As the highly contagious delta variant of the coronavirus continues to strike communities nationwide, companies are stepping up their vaccine requirements, mandating that some or all employees get vaccinated or provide proof of vaccination.
After the Food and Drug Administration granted full approval to Pfizer’s Covid vaccine on Monday, more companies are expected to mandate that employees be vaccinated.
Here is a list of the companies who have already announced their vaccination plans:
The railroad service is requiring all of its 17,500 employees to be fully vaccinated by Nov. 1 or submit to weekly Covid testing, CEO Bill Flynn wrote in a note to employees. Starting Oct. 4, all new hires will also be required to get vaccinated against the virus. “COVID-19 vaccines are safe, effective and lifesaving,” Flynn wrote. “They are proving effective against the current surge of variants, especially at preventing severe disease, hospitalization and death. Vaccines are a critical tool to bring the pandemic under control.”
Employees must be fully vaccinated to enter offices that are open, including the health care insurance company’s headquarters in Indianapolis and its office in Atlanta, according to Anthem spokesperson Michelle Vanstory.
Since July 1, only vaccinated employees and visitors to the investment giant have been allowed to return to the office, according to a company memo obtained by NBC News. All U.S.-based employees, regardless of any plans to voluntarily return, were required to report their vaccination status by June 30.
The tech and telecoms conglomerate is only allowing vaccinated “critical workers” to come in to the office, and is pursuing a fully hybrid approach. “Whether that means you work five days a week at home and gather with your team for activities and connection every once in a while, or you are in the office five days a week … every Cisco employee will be hybrid,” Francine Katsoudas, executive vice president and chief people, policy and purpose officer, wrote in a memo to employees last week.
Citing the delta variant, the bank announced on Aug. 11 that employees will need to get vaccinated before returning to its offices, according to a LinkedIn post from Sara Wechter, the bank’s head of human resources.
Employees at offices in the New York area, Chicago, Boston, Washington, D.C., and Philadelphia, “will be expected to return at least two days a week and vaccination is required” starting Sept. 13, Wechter said.
CVS said Aug. 23 it is requiring patient-facing and corporate employees to get their shot by Oct. 31, and new hires by Sept. 15. Although the health care giant is asking its pharmacists in retail stores to be fully vaccinated by Nov. 30, it did not mention the same for retail associates, adding that “Other roles at CVS Health are under review and may be added based on updated data and public health guidance.”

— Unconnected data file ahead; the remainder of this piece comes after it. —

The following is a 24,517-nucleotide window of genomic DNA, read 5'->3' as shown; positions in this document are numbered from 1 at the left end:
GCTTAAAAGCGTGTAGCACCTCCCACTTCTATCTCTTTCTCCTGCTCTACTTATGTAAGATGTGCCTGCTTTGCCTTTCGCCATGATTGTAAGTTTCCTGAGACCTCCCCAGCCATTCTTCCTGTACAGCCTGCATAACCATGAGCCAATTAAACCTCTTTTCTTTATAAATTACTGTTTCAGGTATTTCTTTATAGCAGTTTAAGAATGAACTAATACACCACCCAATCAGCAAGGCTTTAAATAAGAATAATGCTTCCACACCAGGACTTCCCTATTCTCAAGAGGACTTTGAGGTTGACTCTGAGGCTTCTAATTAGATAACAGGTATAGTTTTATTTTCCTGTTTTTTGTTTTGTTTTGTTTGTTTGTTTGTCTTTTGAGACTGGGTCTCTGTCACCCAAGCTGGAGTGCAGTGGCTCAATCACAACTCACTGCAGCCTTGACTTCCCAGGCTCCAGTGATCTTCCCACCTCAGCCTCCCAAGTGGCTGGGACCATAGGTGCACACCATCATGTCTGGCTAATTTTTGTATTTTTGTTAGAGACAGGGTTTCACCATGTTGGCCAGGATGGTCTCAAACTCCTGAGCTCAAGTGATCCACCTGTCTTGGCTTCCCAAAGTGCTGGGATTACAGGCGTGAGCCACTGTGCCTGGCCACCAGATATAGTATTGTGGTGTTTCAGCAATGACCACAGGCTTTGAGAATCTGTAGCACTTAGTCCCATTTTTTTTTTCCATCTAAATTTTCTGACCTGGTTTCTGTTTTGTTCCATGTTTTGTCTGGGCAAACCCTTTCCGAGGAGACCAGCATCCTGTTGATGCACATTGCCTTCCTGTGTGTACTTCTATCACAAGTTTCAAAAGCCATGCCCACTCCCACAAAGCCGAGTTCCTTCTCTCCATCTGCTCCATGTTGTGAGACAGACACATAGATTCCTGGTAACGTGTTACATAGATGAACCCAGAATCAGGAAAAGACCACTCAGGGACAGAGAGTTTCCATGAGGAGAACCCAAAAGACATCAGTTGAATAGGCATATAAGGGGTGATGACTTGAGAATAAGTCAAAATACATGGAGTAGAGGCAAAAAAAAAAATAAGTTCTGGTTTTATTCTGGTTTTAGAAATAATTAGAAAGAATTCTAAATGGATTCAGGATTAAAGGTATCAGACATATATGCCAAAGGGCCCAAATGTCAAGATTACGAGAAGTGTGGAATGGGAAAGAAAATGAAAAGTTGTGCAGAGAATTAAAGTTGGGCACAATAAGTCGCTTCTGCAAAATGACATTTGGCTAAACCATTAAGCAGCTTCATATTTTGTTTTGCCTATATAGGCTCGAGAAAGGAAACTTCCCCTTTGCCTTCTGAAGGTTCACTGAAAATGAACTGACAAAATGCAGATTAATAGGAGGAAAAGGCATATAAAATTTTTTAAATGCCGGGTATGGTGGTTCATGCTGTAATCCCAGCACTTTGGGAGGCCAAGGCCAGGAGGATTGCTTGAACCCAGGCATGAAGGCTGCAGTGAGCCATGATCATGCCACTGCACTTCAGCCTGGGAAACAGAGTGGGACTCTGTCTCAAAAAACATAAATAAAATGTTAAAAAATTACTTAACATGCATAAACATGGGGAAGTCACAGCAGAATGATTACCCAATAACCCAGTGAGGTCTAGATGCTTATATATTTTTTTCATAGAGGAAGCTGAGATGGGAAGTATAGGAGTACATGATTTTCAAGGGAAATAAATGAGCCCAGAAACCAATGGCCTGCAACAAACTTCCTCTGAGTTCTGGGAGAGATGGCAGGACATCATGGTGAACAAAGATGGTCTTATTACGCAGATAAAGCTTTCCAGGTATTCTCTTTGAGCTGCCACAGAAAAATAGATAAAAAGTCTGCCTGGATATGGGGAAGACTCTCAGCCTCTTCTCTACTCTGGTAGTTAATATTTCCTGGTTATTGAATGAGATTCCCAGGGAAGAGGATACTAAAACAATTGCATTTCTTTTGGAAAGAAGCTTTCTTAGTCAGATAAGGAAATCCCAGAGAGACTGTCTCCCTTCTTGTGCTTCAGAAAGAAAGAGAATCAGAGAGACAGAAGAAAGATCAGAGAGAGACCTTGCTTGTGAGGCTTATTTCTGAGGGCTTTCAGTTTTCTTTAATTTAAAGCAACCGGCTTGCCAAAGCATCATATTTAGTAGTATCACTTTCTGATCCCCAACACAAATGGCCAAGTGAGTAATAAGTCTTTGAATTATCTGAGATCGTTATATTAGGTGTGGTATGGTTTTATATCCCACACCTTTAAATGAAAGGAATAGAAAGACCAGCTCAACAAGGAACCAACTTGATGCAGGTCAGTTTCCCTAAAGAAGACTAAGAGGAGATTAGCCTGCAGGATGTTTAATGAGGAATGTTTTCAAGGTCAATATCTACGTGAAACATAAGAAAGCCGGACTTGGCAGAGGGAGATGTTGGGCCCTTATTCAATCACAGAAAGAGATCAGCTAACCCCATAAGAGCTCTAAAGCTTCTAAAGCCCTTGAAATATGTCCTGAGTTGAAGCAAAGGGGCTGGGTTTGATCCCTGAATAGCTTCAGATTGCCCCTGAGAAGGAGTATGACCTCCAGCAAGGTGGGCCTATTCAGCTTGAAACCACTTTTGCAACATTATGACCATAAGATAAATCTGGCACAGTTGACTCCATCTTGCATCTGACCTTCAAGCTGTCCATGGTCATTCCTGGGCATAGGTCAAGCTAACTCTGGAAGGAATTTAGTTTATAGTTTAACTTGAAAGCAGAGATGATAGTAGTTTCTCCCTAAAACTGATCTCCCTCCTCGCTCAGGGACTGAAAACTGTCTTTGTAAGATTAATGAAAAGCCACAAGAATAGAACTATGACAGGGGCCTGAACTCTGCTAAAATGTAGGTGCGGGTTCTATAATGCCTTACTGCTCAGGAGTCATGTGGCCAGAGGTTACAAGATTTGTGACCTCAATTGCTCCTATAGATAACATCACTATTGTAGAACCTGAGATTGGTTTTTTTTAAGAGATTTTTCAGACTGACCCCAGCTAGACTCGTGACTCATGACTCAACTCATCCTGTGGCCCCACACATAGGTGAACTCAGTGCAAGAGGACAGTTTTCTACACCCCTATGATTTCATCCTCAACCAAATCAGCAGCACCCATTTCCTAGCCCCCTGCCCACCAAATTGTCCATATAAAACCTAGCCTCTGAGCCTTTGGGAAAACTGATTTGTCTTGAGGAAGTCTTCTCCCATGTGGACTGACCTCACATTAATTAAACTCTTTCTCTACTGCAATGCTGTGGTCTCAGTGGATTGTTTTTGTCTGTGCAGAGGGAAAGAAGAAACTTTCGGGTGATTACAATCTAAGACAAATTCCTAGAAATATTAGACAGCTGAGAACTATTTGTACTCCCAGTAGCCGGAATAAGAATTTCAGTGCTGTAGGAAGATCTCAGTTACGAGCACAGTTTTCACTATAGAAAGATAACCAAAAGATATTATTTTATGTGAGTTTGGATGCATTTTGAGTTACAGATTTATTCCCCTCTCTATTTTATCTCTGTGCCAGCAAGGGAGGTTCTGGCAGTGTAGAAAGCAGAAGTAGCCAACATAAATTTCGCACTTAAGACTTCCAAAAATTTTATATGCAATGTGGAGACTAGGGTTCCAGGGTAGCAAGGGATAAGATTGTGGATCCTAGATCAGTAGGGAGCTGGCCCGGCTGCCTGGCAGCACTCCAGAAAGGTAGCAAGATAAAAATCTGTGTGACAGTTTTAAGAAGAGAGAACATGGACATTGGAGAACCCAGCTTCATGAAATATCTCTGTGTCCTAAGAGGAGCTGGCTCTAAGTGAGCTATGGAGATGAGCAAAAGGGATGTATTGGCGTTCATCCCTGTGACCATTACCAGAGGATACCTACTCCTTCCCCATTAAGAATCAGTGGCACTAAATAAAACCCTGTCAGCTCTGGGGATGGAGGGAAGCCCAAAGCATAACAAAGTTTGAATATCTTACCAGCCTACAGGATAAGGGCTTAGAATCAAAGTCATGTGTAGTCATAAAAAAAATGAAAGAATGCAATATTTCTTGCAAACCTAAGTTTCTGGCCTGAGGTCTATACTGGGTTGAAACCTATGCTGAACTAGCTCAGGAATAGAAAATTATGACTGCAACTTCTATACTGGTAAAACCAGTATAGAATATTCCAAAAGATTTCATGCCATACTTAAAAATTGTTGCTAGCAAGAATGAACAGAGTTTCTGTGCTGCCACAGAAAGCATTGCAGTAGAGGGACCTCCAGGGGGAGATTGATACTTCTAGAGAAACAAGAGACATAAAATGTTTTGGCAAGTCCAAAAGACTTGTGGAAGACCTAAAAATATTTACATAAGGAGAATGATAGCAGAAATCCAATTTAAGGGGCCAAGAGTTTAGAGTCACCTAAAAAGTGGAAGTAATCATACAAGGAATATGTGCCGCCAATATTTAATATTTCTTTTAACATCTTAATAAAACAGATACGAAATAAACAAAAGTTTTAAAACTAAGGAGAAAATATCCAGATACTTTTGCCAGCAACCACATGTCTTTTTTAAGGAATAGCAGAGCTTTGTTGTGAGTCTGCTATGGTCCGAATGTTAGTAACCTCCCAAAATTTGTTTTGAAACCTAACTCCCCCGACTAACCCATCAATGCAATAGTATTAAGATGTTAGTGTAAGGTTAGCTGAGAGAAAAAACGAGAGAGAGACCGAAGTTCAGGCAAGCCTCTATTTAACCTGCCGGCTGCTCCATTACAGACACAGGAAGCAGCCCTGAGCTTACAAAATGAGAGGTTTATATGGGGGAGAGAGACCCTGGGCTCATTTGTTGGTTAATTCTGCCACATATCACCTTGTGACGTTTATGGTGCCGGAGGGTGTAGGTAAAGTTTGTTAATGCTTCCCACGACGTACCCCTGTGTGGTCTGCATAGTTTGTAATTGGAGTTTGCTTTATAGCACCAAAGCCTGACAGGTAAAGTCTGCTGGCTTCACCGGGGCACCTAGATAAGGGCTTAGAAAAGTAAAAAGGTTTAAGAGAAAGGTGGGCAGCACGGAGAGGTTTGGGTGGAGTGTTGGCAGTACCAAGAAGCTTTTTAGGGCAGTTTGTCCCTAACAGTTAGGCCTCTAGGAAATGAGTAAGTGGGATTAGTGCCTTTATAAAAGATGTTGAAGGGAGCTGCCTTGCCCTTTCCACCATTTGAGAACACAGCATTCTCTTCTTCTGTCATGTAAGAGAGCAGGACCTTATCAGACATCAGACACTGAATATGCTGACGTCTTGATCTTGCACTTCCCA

The professional services firm is requiring employees who enter its facilities to be fully vaccinated by Oct. 11.
Delta Air Lines
The airline announced in May it would be requiring all new U.S. hires to be vaccinated against the coronavirus effective May 17. “This is an important move to protect Delta’s people and customers, ensuring the airline can safely operate as demand returns and as it accelerates through recovery and into the future,” the company wrote, adding that it would not be “putting in place a company-wide mandate to require current employees to be vaccinated.”
Although the food delivery service’s corporate employees are not required to come back in to the office until January, those who voluntarily do so before then must show proof of vaccination, the company said.
SoulCycle-owner and luxury fitness company Equinox announced Aug. 2 it will begin requiring members, riders and employees to provide a one-time proof of vaccination to enter its facilities and offices starting in New York City in September. “We have a responsibility to take bold action and respond to changing circumstances with urgency. We encourage other leading brands to join us in this effort to best protect our communities,” said Equinox Group Executive Chairman Harvey Spevak in a press release.
The social media giant announced Aug. 12 it is pushing back its return to the office until January 2022, citing ongoing concerns with the delta variant.
“Data, not dates, is what drives our approach for returning to the office,” the company said in a statement. “Given the recent health data showing rising Covid cases based on the delta variant, our teams in the U.S. will not be required to go back to the office until January 2022. We expect this to be the case for some countries outside of the US, as well.”
“As our offices reopen, we will be requiring anyone coming to work at any of our U.S. campuses to be vaccinated,” said Lori Goler, vice president, people, in an emailed statement to NBC News last week, prior to Thursday’s announcement. “How we implement this policy will depend on local conditions and regulations. We will have a process for those who cannot be vaccinated for medical or other reasons and will be evaluating our approach in other regions as the situation evolves.”
Car manufacturing titan Ford is requiring employees who partake in international business travel to be vaccinated, the company said in an emailed statement. It also said it is continuing “to strongly encourage all team members who are medically able to be vaccinated.”